“The COVID-19 pandemic has increased the urgency of addressing the problem of modern slavery in our region.” – Faith leaders’ open letter
“The Asia-Pacific region is home to approximately two-thirds of the world’s slaves, many of them children and women. NSW has the seventh largest economy within this region. And, as the NSW Government departments and businesses continue to procure goods, have links in their supply chains, and conduct their operations within the Asia-Pacific region, it is vital that we have well functioning anti-slavery legislation in New South Wales”.
Signatories to the letter include the Anglican Archbishop of Sydney, Kanishka Raffel, the President of the Australian National Imams Council, Imam Shadi Alsuleiman and the Founding Director of the Hindu Council of Australia, Mr Surinder Jain.
Special Minister of State, Mr Don Harwin has argued that amendments to the Bill were necessary to reduce the regulatory burden on NSW businesses having to report on their supply chains.
He has told Parliament that the new Anti-Slavery Commissioner would still play a significant role in ensuring companies meet their obligations.
“I expect that the Anti-Slavery Commissioner will take an active role in advocating for commercial organisations in NSW with an annual turnover between $50 million and $100 million to voluntarily report under the Commonwealth’s scheme”, Mr Harwin said.
NSW Opposition pushes for amendments
NSW Labor MP Hugh McDermott said the Opposition will be pushing for significant amendments to ensure state-owned corporations are bound by the Act to commence on 1 January 2022 and that the powers of the Independent Anti-Slavery Commissioner are reinstated, including provision to impose financial penalties for non compliance.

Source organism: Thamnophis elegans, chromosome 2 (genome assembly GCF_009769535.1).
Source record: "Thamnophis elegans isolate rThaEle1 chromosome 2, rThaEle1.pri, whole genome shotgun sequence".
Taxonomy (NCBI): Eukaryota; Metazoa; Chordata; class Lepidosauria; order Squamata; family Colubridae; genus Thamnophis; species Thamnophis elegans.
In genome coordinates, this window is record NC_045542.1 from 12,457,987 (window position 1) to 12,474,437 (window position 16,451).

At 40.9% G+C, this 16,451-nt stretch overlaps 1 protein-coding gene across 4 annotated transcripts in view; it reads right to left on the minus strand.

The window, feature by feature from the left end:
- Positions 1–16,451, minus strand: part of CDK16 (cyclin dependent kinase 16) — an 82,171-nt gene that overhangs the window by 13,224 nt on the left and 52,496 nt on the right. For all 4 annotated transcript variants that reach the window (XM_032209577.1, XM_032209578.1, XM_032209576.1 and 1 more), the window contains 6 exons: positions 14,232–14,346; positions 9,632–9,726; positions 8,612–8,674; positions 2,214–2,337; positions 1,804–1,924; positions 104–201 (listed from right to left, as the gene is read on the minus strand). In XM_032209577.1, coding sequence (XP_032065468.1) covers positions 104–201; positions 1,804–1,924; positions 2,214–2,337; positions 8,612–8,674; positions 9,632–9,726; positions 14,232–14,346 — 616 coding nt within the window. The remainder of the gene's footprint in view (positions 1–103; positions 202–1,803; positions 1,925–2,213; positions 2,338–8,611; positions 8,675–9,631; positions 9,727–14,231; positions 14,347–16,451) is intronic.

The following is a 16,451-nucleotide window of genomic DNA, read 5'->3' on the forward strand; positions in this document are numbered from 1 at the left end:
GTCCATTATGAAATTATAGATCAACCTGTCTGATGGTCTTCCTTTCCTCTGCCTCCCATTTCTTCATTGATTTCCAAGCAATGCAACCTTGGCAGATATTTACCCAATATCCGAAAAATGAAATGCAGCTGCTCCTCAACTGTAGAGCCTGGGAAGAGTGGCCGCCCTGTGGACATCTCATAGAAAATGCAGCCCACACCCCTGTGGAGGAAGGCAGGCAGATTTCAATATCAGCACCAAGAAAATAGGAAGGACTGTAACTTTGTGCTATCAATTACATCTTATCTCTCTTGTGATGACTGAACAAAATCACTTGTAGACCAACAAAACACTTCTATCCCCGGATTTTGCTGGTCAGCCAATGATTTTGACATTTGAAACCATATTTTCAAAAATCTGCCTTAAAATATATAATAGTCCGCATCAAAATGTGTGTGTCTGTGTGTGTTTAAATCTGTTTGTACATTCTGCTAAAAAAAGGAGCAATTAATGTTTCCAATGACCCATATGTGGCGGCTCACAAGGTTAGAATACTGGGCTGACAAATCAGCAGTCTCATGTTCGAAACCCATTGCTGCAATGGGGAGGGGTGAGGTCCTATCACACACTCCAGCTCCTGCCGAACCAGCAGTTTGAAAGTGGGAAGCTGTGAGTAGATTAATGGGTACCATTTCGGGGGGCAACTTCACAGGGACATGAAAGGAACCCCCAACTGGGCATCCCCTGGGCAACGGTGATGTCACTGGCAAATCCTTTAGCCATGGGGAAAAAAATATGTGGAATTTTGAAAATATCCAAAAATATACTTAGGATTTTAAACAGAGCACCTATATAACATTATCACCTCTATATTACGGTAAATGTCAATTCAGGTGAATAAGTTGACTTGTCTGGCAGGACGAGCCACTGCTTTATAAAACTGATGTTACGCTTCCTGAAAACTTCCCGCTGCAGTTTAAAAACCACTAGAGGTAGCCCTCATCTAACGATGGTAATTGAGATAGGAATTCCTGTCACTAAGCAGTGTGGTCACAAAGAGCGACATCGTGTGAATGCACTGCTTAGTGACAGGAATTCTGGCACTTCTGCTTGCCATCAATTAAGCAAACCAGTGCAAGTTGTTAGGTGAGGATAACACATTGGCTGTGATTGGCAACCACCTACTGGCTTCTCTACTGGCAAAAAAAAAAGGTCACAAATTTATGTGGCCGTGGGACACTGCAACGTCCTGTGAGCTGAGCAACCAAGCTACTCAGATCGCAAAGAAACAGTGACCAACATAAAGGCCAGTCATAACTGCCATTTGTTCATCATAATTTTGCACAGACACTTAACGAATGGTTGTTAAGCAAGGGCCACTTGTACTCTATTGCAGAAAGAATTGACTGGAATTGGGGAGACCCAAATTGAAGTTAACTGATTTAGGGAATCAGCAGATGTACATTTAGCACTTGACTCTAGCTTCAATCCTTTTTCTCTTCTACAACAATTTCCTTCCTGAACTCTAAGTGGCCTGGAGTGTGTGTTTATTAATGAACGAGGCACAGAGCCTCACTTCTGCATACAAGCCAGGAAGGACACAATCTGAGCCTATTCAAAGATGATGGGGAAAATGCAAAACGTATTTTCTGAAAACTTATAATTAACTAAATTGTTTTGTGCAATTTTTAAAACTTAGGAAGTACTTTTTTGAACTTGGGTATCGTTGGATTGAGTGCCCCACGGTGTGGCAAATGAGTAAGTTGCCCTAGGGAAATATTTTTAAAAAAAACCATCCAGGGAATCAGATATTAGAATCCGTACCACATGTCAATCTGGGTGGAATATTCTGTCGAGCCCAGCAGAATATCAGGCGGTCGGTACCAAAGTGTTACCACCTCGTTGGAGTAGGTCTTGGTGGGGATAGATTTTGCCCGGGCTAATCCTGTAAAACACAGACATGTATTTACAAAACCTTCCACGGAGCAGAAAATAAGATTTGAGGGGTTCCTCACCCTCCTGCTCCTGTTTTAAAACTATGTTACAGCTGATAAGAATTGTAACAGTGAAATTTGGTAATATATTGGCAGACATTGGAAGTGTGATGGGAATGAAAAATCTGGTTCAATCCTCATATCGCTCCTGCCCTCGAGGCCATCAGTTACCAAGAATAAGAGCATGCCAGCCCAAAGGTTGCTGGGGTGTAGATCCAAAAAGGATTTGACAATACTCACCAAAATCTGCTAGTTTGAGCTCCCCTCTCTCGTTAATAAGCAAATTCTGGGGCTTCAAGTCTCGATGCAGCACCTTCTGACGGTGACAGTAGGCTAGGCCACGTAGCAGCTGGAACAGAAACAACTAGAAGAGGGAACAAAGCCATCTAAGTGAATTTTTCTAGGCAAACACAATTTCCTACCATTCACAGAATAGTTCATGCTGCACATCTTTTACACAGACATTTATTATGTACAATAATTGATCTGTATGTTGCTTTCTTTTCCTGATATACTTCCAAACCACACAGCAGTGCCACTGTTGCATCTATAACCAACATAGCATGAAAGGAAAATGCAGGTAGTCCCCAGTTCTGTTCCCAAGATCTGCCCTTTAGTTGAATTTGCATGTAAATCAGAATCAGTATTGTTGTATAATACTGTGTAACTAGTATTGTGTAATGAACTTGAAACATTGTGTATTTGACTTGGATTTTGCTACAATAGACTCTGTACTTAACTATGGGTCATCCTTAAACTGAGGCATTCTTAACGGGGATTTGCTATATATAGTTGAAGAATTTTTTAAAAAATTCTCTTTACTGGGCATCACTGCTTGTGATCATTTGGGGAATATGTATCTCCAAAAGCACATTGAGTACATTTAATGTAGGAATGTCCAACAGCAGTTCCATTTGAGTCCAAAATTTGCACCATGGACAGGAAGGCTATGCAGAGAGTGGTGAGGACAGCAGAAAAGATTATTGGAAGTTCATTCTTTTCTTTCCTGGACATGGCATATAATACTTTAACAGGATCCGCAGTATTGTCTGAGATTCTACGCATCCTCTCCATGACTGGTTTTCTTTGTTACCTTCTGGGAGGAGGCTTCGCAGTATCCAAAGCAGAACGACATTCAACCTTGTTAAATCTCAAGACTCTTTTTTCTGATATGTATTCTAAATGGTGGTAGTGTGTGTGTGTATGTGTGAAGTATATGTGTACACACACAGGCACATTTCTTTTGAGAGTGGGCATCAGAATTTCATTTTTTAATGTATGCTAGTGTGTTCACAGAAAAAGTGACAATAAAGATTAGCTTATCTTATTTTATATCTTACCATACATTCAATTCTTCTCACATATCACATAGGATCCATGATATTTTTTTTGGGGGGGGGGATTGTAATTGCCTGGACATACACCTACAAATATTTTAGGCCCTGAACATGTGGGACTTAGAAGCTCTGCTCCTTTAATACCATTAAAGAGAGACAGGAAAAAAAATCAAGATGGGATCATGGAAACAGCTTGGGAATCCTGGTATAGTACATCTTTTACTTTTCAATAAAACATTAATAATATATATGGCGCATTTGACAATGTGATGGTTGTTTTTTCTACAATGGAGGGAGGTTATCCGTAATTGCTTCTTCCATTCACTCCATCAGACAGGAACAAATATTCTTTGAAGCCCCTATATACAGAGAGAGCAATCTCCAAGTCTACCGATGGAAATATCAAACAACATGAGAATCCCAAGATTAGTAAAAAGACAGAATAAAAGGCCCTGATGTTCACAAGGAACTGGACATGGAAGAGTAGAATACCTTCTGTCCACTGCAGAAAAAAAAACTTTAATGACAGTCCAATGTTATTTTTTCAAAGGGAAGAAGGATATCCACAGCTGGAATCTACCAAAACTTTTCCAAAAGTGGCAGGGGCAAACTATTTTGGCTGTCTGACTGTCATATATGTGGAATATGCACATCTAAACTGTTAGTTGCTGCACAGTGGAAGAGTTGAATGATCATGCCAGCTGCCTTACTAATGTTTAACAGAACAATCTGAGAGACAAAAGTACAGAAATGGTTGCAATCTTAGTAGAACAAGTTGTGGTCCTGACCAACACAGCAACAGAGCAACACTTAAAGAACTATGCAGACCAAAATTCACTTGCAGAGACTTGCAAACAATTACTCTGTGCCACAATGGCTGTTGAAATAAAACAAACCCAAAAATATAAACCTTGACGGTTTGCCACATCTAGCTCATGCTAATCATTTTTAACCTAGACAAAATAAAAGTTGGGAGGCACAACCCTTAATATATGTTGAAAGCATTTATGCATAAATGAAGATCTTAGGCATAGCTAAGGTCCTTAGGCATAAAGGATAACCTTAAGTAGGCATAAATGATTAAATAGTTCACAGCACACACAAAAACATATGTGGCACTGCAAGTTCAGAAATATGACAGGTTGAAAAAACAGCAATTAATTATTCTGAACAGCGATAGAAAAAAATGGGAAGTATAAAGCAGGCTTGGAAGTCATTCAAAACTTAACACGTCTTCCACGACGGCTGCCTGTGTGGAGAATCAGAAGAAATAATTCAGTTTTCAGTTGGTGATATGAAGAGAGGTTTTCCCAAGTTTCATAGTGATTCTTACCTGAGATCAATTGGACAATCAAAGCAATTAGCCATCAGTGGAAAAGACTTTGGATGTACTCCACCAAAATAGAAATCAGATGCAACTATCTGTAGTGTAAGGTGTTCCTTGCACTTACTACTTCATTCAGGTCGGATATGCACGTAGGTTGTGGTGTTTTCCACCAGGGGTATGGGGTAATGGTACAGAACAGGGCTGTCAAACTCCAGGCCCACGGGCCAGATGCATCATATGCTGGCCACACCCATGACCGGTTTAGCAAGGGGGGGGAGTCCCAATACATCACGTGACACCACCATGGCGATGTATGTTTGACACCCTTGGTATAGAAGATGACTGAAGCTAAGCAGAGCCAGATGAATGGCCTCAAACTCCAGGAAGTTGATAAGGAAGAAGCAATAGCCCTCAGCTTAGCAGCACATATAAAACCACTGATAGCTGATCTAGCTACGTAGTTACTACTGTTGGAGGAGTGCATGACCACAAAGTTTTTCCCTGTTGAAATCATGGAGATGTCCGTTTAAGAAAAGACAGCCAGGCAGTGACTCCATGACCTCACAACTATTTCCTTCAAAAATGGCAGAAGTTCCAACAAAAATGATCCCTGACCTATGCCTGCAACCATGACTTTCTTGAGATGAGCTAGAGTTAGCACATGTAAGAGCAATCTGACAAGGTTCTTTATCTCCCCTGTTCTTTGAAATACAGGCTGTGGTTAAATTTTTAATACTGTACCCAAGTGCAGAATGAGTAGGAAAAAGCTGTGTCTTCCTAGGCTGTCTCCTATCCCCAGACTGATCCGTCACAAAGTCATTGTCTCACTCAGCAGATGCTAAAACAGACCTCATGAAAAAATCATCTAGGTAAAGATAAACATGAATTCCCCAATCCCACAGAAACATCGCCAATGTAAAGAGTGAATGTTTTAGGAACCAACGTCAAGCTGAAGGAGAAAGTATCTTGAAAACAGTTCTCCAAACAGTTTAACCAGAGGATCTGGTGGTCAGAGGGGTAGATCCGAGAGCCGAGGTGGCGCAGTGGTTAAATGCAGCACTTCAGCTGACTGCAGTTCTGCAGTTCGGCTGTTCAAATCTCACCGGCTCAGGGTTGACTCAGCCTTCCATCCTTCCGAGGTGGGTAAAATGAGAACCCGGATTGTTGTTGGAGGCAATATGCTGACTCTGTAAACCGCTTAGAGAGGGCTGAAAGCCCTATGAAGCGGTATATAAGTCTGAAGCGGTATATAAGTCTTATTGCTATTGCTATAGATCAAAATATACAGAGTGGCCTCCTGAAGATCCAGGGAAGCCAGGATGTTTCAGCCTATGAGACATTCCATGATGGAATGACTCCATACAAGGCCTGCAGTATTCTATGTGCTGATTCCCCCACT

“Under this Bill, the vast majority of businesses in NSW will now not be required to report on their management of their supply chains and that means that unscrupulous businesses that don’t care about slavery in their supply chains just won’t be identified or prosecuted”, Dr McDermott explained.
Faith leaders who signed the open letter to Premier Perrottet say they are extremely concerned that the Modern Slavery Act, passed by Parliament in 2018, was still awaiting proclamation, nearly 1200 days since passing the NSW Parliament and receiving the Governor’s consent.
At the time the Modern Slavery Act was introduced in 2018, it won praise from Britain’s former Anti-Slavery Commissioner, Kevin Hyland, who commended it for being amongst the best modern slavery acts in the world.
Archbishop Fisher said the original legislation must be enacted as soon as possible. “I urge NSW MPs to hold the State government accountable and ensure that the original legislation is enacted to protect the thousands of victims of modern slavery in New South Wales.
“To do otherwise would be to forget the example of the Good Samaritan who knew he simply could not cross to the other side of the road and ignore the man beaten and left for dead on the Jericho road”.